during this portion of the season has had minimal impact to nesting.”
Casalena said the overall spring harvest since 2011 has not increased from previous harvests.
Since 2011, afternoon and evening harvests have comprised 6 percent of the total reported harvests and 22 percent of harvests during the all-day portion of the seasons. In other words, even during the all-day portions of the season, 78 percent of the harvests have occurred before noon.
Casalena said the majority of the afternoon and evening harvests have occurred between 5 p.m. and 8 p.m. Last year’s latest reported harvest was 8:50 p.m., about 20 minutes before the close of hunting hours in the western part of the state.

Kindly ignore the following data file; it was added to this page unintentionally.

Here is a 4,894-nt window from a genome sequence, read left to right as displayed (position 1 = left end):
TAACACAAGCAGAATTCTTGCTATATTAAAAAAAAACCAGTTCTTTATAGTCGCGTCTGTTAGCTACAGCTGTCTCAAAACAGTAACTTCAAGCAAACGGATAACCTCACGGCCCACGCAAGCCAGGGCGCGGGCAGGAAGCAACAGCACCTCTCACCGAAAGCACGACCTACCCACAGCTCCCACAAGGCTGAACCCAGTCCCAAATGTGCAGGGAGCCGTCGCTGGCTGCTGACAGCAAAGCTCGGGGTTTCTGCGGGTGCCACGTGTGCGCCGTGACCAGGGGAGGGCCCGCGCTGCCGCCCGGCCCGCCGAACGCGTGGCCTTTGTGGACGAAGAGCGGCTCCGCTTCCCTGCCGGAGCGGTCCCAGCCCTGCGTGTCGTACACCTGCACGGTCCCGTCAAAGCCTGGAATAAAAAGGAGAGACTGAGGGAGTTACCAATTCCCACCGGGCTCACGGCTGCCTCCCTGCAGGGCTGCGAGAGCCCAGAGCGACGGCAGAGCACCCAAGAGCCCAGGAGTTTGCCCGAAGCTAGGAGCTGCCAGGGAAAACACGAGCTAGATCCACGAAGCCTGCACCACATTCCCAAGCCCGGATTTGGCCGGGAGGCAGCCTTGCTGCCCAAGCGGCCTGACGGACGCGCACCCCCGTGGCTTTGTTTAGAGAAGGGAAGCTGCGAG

Casalena said the Game Commission will continue to monitor the afternoon harvest in relation to population trends and age class of gobblers to gauge the impact of all-day hunting. Among the 49 states that conduct turkey seasons, Pennsylvania is one of the 34 that conduct all-day hunting for all or part of the season, she said.
at 9:43 AM
Saturday, May 4, 2013
Trout Stocking 2013
|All stockings are subject to change without notice*|
(key to abbreviations used on schedules)
|Waters that are stocked with trout (Approved trout waters) can be viewed on our County Guide interactive map....GO!|